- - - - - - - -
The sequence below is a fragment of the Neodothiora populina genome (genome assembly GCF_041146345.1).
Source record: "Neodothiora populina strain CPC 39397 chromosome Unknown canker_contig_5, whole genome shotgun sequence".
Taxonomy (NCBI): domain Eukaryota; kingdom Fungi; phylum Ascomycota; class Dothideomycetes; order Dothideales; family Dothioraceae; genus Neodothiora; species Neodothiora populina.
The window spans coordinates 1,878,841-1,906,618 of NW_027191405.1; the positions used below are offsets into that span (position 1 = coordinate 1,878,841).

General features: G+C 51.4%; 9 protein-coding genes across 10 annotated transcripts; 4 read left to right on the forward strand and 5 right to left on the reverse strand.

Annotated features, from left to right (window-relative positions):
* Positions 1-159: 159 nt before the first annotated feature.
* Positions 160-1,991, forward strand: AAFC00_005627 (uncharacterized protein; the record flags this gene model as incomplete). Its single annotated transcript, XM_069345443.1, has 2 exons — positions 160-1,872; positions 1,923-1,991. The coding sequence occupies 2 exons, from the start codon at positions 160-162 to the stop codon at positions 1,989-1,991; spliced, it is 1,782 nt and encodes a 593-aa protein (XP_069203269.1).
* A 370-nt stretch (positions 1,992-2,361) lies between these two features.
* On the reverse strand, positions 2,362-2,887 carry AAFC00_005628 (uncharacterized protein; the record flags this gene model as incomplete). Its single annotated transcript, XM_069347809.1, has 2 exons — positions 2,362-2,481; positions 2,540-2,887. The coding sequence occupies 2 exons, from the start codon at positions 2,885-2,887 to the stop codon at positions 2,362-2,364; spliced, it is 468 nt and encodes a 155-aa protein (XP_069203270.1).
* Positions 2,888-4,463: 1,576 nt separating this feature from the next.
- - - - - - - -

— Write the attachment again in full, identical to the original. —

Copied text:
The sequence below is a fragment of the Neodothiora populina genome (genome assembly GCF_041146345.1).
Source record: "Neodothiora populina strain CPC 39397 chromosome Unknown canker_contig_5, whole genome shotgun sequence".
Taxonomy (NCBI): domain Eukaryota; kingdom Fungi; phylum Ascomycota; class Dothideomycetes; order Dothideales; family Dothioraceae; genus Neodothiora; species Neodothiora populina.
The window spans coordinates 1,878,841-1,906,618 of NW_027191405.1; the positions used below are offsets into that span (position 1 = coordinate 1,878,841).

General features: G+C 51.4%; 9 protein-coding genes across 10 annotated transcripts; 4 read left to right on the forward strand and 5 right to left on the reverse strand.

Annotated features, from left to right (window-relative positions):
* Positions 1-159: 159 nt before the first annotated feature.
* Positions 160-1,991, forward strand: AAFC00_005627 (uncharacterized protein; the record flags this gene model as incomplete). Its single annotated transcript, XM_069345443.1, has 2 exons — positions 160-1,872; positions 1,923-1,991. The coding sequence occupies 2 exons, from the start codon at positions 160-162 to the stop codon at positions 1,989-1,991; spliced, it is 1,782 nt and encodes a 593-aa protein (XP_069203269.1).
* A 370-nt stretch (positions 1,992-2,361) lies between these two features.
* On the reverse strand, positions 2,362-2,887 carry AAFC00_005628 (uncharacterized protein; the record flags this gene model as incomplete). Its single annotated transcript, XM_069347809.1, has 2 exons — positions 2,362-2,481; positions 2,540-2,887. The coding sequence occupies 2 exons, from the start codon at positions 2,885-2,887 to the stop codon at positions 2,362-2,364; spliced, it is 468 nt and encodes a 155-aa protein (XP_069203270.1).
* Positions 2,888-4,463: 1,576 nt separating this feature from the next.